That’s the thing about mom’s songs. My favorites were always tales of heroes, more than a match for any curse. With the lessons I learned, we can save these people, right? I have to believe, otherwise… how am I gonna save her?
I remember one song, a myth about how Avarosa healed the turtle that carries the sea, by giving it a big kiss! But I don’t want my first kiss to be a statue. I make Willump kiss ’em just in case, and watch as the stone gets stuck to his fur.
I try saying the prayers Lissandra taught me, just in case. I make a dragon out of snow to scare the curse away, like Anivia did to fight the southern army! I even try pulling the sun closer, like how Braum thawed his village in the song my mom sang. But the sun’s too far.
Braum must have really long arms.
Willump tries to comfort me. He says some curses can’t be fought. Sometimes, heroes don’t win. But I remember what matters. I can feel it, even though my mom is missing, our caravan buried in snow. The feeling of being loved.
That’s what this village deserves!
“If we can’t help these people,” I tell Willump, “then we’re gonna help these statues!”
I smile and reach for my flute. I mean, my sword! Svellsongur!
Hero time, hah!
I can smell the curse. A hateful stench, like troll. It has the weight of centuries; weight that could grind the years this child has left down to mere days. Here is where even heroes of song would question how they could fight, blades powerless against ancient magic.
But Nunu is no mere hero. He is something better.
He is a boy!
He whoops, and calls my attention to the frozen waterfall above us. We are close enough now that we can see them, nestled atop stillness. Krugs. Stone creatures animated by magic, more than at home living above a village such as this one.
Their nest has dammed the waters’ flow, holding back the Freljord’s lifeblood. I taste a hint of Nunu’s intentions.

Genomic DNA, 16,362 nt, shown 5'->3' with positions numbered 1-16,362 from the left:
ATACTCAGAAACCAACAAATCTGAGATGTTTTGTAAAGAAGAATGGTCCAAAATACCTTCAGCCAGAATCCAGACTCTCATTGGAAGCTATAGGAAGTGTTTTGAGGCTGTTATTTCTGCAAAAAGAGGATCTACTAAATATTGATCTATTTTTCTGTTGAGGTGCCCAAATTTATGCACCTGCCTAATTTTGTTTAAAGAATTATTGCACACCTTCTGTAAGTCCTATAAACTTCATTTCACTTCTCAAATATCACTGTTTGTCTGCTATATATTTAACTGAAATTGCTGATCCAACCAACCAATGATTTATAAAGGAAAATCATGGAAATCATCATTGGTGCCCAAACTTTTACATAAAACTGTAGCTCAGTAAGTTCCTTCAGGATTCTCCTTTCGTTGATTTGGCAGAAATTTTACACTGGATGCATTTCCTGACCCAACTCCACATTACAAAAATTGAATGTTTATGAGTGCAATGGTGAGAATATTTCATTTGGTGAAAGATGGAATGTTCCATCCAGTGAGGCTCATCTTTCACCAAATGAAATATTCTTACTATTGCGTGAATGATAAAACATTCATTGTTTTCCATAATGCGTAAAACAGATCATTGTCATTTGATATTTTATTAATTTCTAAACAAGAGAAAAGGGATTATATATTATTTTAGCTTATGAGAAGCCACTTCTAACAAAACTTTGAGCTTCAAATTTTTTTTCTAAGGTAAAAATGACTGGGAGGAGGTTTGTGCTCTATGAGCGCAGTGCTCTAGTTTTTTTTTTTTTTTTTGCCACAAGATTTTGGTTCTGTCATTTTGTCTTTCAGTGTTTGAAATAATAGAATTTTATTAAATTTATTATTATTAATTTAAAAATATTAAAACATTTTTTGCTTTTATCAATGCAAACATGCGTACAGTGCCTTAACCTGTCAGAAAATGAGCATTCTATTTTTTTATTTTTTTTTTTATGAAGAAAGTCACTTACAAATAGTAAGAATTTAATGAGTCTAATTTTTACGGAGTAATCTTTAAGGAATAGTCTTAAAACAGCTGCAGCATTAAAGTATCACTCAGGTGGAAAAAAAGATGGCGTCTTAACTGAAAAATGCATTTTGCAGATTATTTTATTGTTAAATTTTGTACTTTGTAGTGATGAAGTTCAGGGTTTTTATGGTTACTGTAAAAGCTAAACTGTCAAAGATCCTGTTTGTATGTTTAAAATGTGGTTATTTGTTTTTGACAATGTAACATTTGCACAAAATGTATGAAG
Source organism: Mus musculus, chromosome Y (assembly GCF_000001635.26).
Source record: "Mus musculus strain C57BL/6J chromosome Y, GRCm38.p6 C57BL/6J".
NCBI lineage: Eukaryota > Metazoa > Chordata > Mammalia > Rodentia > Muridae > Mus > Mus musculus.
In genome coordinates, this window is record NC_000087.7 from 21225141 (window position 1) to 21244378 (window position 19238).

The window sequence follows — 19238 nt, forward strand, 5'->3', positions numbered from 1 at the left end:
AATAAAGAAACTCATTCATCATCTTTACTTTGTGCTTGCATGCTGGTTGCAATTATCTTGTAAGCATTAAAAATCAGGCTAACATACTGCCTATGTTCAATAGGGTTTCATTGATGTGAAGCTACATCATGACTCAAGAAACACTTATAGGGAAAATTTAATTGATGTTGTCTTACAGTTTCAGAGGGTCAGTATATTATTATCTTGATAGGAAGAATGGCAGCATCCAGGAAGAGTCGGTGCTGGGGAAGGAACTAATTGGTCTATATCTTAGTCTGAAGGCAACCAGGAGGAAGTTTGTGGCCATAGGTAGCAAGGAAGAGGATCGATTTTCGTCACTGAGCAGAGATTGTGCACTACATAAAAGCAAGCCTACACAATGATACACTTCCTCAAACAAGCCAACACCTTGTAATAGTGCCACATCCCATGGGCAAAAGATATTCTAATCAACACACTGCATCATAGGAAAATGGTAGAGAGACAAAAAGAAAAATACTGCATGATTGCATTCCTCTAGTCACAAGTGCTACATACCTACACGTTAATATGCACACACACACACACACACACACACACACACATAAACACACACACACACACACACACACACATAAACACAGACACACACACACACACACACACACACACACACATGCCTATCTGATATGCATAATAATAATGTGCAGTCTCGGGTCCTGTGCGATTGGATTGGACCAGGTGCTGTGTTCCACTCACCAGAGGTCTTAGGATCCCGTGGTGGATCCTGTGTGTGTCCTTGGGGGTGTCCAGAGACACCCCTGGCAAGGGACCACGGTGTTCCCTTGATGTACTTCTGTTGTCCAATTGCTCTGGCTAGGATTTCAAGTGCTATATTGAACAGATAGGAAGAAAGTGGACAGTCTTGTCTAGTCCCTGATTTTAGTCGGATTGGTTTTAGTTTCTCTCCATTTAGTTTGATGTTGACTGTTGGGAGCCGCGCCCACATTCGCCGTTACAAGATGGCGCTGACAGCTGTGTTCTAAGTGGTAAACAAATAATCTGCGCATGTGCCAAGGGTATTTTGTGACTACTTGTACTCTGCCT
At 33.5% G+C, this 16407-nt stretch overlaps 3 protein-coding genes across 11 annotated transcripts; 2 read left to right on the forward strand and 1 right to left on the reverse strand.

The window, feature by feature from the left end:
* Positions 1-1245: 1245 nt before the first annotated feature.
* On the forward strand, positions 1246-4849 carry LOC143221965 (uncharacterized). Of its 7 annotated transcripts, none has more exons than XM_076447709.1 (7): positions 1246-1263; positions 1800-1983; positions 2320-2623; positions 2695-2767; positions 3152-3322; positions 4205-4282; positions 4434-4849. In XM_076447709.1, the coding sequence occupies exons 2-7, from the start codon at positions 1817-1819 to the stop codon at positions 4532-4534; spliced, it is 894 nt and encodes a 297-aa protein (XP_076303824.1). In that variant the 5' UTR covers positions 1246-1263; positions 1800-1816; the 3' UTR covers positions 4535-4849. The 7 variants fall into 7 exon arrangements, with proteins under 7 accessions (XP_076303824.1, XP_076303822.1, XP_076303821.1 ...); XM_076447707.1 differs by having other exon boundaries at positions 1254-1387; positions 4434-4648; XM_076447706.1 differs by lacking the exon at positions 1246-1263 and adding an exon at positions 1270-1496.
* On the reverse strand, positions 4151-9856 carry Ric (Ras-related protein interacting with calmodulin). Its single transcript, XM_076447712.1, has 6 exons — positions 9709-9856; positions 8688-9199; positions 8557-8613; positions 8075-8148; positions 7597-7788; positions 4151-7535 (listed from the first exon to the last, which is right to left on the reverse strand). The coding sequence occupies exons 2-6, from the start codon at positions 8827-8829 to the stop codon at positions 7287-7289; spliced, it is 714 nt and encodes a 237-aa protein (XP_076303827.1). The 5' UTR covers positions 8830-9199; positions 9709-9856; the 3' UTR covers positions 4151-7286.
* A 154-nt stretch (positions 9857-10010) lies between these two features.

It tastes like krugs. Delicious.
“Hey, stoney crabs! You took something from those statues!” Nunu yells, and hops onto my back without losing a beat, for the music is in his heart.
The magic is his now. Swept up in his imagination, snow forms before us, gradually taking shape into a mighty snowball! I laugh as we ramble wildly, our merry burden growing so large that beneath us the village trembles, buildings stretching themselves awake. And still the snowball grows larger. The krugs make only a tiny chitter as we leap into the air to the top of the waterfall, blotting out the sun.
The Freljord goes white, the dam embraced by snow even as it’s torn apart.
And then, the earth roars.
Icicles crack like bones made brittle by winter. The roar grows louder as the river coughs and clears dust from its throat, water tumbling into the village below.
“Did you see that, Willump?!” Nunu asks. But my eyes are already closed.
I can feel a magic more powerful than the curse welling up to fill the village, casting shivers through my fur and bringing warmth to a world that is cold. It is the only magic that can save the Freljord. Even the frozen dreams of my people, coveted by the Frostguard, pale in comparison to this magic, held in abundance by a child.
His arms are around me now, and I hug him back with all four limbs, looking away so he does not see the snowflakes falling from my eyes.
The curse has not lifted. But still, life has returned. And as it spreads, stone flowers washing away to make room for living ones, what curse could stand in its way? No evil can last, if life embraces joy, and refuses to hide…
I reach onto the ground and pick up a chunk of ice, crushing it to snow between my paws.
“Hey!” Nunu yells as I hit him in the face with a snowball, trailing the magic that swirls in his heart.
As we play, the wind whips through the flute on Nunu’s back, casting up stray notes. Then I finally hear it, too.